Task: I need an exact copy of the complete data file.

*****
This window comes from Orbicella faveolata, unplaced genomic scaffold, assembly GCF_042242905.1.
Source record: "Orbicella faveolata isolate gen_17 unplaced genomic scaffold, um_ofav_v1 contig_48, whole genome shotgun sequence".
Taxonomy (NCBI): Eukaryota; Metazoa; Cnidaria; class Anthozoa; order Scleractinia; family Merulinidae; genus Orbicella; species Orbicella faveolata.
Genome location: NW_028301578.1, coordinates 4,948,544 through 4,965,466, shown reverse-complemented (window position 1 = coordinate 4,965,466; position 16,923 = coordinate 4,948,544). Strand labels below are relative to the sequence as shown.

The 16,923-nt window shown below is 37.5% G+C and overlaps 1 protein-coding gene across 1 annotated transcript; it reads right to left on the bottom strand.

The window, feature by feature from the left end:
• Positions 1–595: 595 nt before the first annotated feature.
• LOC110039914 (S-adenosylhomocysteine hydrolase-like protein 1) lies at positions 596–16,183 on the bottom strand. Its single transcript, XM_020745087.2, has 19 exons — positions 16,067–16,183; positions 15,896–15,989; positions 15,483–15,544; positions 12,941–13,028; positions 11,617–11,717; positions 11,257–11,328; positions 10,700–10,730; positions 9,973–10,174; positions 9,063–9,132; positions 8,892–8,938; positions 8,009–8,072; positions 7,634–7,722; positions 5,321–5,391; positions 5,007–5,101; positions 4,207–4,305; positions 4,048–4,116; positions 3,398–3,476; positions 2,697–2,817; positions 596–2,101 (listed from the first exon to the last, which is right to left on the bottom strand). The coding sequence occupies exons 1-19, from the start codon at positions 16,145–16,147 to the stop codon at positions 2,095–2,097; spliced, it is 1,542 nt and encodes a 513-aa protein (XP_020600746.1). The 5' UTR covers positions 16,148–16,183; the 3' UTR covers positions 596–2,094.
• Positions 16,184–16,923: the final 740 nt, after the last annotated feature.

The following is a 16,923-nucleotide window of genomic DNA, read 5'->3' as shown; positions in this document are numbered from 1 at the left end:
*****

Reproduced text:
This window comes from Orbicella faveolata, unplaced genomic scaffold, assembly GCF_042242905.1.
Source record: "Orbicella faveolata isolate gen_17 unplaced genomic scaffold, um_ofav_v1 contig_48, whole genome shotgun sequence".
Taxonomy (NCBI): Eukaryota; Metazoa; Cnidaria; class Anthozoa; order Scleractinia; family Merulinidae; genus Orbicella; species Orbicella faveolata.
Genome location: NW_028301578.1, coordinates 4,948,544 through 4,965,466, shown reverse-complemented (window position 1 = coordinate 4,965,466; position 16,923 = coordinate 4,948,544). Strand labels below are relative to the sequence as shown.

The 16,923-nt window shown below is 37.5% G+C and overlaps 1 protein-coding gene across 1 annotated transcript; it reads right to left on the bottom strand.

The window, feature by feature from the left end:
• Positions 1–595: 595 nt before the first annotated feature.
• LOC110039914 (S-adenosylhomocysteine hydrolase-like protein 1) lies at positions 596–16,183 on the bottom strand. Its single transcript, XM_020745087.2, has 19 exons — positions 16,067–16,183; positions 15,896–15,989; positions 15,483–15,544; positions 12,941–13,028; positions 11,617–11,717; positions 11,257–11,328; positions 10,700–10,730; positions 9,973–10,174; positions 9,063–9,132; positions 8,892–8,938; positions 8,009–8,072; positions 7,634–7,722; positions 5,321–5,391; positions 5,007–5,101; positions 4,207–4,305; positions 4,048–4,116; positions 3,398–3,476; positions 2,697–2,817; positions 596–2,101 (listed from the first exon to the last, which is right to left on the bottom strand). The coding sequence occupies exons 1-19, from the start codon at positions 16,145–16,147 to the stop codon at positions 2,095–2,097; spliced, it is 1,542 nt and encodes a 513-aa protein (XP_020600746.1). The 5' UTR covers positions 16,148–16,183; the 3' UTR covers positions 596–2,094.
• Positions 16,184–16,923: the final 740 nt, after the last annotated feature.

The following is a 16,923-nucleotide window of genomic DNA, read 5'->3' as shown; positions in this document are numbered from 1 at the left end: